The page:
The Extension Sustainability Summit was designed by Extension educators, for Extension educators, to assess what major environmental sustainability programs are currently being delivered through Cooperative Extension, and to envision our future direction. Environmental sustainability is envisioned to encompass five thematic areas: Land (conservation, reduce, reuse, recycle), Air (quality, climate change), Food (local food, sustainable food systems), Water (quality, conservation) and Energy (renewable, sustainable).
We were seeking answers to the following questions:
What are the goals and objectives of various Extension sustainability programs?
What do successful Extension sustainability programs look like?
What are the indicators of success?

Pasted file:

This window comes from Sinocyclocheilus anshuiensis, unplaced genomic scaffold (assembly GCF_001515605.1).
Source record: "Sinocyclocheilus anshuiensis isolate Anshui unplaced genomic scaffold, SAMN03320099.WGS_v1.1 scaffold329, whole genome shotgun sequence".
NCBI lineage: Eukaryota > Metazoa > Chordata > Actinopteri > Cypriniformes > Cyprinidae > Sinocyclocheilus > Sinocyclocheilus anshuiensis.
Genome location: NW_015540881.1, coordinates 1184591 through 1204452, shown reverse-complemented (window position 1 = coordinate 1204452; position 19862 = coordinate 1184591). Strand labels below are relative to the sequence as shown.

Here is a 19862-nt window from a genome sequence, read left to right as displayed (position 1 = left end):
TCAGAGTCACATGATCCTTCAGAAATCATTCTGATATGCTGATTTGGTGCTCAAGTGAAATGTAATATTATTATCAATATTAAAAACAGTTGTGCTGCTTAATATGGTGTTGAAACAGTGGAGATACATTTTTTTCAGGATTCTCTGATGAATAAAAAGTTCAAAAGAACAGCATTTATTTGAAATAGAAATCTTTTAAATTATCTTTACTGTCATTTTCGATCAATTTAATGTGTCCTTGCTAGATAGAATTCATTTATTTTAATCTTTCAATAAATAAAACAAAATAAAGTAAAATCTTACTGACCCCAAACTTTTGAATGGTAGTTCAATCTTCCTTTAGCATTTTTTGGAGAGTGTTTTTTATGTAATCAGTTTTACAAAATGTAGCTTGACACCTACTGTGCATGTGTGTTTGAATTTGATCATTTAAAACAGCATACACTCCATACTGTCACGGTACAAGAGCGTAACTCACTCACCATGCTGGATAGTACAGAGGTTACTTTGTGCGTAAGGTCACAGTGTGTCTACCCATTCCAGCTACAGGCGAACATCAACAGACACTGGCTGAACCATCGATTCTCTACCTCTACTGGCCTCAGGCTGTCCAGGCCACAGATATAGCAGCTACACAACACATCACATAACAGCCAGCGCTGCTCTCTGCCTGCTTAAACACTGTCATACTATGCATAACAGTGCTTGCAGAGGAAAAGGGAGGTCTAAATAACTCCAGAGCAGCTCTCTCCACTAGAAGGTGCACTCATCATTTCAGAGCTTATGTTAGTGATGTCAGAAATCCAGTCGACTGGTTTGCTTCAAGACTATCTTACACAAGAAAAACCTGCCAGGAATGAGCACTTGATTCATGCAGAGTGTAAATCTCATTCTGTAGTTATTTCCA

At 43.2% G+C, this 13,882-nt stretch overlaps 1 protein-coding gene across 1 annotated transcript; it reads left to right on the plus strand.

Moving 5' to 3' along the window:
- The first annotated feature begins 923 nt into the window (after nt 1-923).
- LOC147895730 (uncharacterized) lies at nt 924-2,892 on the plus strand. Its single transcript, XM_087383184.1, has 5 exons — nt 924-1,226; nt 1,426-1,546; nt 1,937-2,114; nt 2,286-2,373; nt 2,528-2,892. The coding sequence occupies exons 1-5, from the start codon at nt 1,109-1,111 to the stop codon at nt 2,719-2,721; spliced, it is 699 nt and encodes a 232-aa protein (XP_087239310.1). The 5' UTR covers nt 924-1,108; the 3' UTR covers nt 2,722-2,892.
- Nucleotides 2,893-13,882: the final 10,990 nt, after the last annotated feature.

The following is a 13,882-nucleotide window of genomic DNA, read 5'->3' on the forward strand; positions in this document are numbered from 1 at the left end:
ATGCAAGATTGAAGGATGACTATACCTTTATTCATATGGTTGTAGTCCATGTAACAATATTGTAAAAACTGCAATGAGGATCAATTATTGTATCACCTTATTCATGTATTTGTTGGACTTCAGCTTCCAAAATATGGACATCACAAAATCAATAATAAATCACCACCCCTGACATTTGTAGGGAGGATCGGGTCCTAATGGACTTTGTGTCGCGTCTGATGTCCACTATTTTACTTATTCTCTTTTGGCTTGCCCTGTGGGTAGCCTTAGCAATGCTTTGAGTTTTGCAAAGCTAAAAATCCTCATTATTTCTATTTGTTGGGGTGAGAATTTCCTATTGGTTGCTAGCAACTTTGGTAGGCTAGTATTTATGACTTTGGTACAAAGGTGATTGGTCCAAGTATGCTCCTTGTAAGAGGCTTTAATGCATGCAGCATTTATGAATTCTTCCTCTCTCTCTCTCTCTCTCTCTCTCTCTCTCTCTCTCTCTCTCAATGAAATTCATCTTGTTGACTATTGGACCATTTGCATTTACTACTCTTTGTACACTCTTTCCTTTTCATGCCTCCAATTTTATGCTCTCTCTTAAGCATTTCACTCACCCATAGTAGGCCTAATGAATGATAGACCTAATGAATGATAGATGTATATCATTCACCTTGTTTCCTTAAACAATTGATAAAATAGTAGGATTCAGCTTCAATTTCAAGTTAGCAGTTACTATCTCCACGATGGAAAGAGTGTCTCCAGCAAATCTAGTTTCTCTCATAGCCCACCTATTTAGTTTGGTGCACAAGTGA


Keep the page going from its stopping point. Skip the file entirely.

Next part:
Are we meeting the current needs when it comes to sustainability outreach? Where are the gaps?
Who are the target audiences for Extension sustainability programs?
Sustainability Camp was launched in Logan, UT and Park City, UT in the summer of 2013. The camps were designed as a five-day experience with 17 campers ages 10-13 attending. This video gives a snapshot of activities that occur at the camps. As a result of the camp, campers in both locations reduced their lunch waste (measured by weight) over the course of the five days by over half. Also, in a follow-up survey with parents, environmental changes ranging from recycling to using alternative forms of transportation transferred to the household level as well as a result of the camp!
There is a sustainability movement blossoming across thee Unites States, and it's community supported agricultural farms are an incredible result of the trend over the past decade. Utah State University Naturalist Roslynn Brain shares Utah's efforts towards a more sustainable future and how you can eat your way to a smaller carbon footprint. Also on Science Questions, Utah Public Radio profiles one of the first Agricultural farms in the U.S. called Live Power. Located in Northern California, they use horse power, and bio-dynamic practices, which means they apply a spiritual, ethical and ecological approach to farming.